Roger Gates: Grazing of crested wheatgrass | TSLN.com

Roger Gates: Grazing of crested wheatgrass

Roger Gates

Crested wheatgrass occurs widely in pastures and hayfields across the northern Great Plains. Persistence and adaptation of this plant have been clearly demonstrated from decades of use. Seedling vigor and hardiness were traits that contributed to its successful use in reclamation of extensive areas that were cultivated and then abandoned following the Dust Bowl. Planting of crested wheatgrass can be credited for minimizing soil loss on thousands of acres. Competitive success has led to many stands which are essentially crested wheatgrass monocultures; with very little diversity.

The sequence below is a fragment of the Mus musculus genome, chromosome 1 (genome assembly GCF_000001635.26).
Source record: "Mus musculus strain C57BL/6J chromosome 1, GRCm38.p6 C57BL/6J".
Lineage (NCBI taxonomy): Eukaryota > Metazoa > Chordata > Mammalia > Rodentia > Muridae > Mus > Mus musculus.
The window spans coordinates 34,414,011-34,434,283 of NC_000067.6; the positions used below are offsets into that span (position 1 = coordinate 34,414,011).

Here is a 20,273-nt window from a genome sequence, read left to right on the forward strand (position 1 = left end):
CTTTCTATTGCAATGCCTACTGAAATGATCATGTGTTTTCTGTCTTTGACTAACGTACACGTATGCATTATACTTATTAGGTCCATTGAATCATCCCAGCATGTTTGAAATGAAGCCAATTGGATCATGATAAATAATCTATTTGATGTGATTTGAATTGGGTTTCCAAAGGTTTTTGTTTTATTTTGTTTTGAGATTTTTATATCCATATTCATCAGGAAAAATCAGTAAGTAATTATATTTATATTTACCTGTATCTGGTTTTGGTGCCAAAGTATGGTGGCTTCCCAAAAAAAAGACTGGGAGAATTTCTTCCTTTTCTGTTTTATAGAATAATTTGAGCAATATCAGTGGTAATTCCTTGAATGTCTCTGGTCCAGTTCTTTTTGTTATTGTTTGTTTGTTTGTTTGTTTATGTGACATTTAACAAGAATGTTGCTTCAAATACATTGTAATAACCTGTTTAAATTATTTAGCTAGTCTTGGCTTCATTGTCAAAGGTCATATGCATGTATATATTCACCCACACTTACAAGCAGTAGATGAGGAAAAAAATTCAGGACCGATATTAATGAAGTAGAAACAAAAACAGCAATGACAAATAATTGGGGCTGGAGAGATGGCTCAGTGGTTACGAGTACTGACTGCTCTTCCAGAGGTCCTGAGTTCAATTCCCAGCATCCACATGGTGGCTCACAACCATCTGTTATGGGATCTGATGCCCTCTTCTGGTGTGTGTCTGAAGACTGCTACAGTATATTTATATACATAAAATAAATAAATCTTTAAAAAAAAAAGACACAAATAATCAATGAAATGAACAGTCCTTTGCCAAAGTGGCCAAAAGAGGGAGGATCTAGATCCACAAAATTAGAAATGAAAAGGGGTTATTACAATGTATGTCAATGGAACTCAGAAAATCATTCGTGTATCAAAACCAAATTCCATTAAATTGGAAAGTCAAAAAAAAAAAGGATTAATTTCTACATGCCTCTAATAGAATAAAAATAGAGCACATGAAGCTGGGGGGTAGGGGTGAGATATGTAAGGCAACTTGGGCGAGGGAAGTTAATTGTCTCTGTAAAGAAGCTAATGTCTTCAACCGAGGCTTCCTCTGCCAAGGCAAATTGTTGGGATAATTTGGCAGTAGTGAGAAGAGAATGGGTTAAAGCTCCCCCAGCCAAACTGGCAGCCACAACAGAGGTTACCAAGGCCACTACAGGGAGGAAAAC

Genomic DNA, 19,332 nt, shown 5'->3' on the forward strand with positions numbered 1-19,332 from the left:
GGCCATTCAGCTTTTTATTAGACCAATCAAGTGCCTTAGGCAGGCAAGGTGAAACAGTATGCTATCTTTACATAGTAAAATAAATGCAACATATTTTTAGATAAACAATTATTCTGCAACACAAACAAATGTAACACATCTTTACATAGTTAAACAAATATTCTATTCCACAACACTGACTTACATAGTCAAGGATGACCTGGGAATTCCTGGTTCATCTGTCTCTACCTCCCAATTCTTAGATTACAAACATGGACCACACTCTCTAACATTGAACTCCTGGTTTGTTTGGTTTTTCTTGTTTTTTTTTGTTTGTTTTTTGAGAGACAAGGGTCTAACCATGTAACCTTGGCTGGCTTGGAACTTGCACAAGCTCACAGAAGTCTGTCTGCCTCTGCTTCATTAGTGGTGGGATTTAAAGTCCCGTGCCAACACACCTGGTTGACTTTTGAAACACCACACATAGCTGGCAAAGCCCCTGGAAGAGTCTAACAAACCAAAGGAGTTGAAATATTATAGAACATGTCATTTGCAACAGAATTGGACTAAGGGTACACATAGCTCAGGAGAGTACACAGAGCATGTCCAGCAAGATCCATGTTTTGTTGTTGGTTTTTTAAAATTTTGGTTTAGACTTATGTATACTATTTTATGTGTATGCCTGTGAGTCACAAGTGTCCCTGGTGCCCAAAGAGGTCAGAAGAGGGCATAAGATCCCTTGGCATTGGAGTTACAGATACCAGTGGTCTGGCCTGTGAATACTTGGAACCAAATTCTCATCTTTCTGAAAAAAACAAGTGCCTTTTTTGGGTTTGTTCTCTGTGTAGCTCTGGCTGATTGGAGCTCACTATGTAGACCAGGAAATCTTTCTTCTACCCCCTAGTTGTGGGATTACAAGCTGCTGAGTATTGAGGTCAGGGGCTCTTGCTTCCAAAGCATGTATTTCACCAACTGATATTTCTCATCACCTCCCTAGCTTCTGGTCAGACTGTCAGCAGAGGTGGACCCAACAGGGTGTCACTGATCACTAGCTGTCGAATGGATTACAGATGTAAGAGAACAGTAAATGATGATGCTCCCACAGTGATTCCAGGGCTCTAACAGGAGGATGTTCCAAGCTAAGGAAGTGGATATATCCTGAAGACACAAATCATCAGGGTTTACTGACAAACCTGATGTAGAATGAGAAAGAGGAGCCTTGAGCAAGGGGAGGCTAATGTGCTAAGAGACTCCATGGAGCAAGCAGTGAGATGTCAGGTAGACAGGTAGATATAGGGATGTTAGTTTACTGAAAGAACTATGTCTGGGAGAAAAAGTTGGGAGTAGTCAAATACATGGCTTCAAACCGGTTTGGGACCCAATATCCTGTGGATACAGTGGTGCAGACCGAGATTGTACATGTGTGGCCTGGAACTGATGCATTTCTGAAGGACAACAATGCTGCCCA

Growth very early in spring provides an additional benefit to livestock producers. Grazing can be safely initiated on crested wheatgrass several weeks in advance of recommended dates for native pastures, potentially shortening the duration of hay feeding. Scheduling grazing of crested wheatgrass to minimize pressure on native pastures can therefore provide a useful complement as part of a pasture system.

In contrast to the early benefits, rapid maturation reduces the value of crested wheatgrass later in the growing season. Low nutritive value of mature forage can be expected to compromise the performance of livestock forced to graze crested wheatgrass after early summer. In operations where the proportion of crested wheatgrass pasture is balanced by other grazing resources, such as later maturing native pasture, the combination is beneficial. However, extensive stands on many operations create an imbalance.

Several alternatives might be considered to create better balance between animal demand and vegetation nutrient supply:

1) Stocking strategies could be developed to narrow the period of animal demand. Running yearlings from April through June might be an example. A reduction in the cow-calf herd would also be necessary to approach better balance.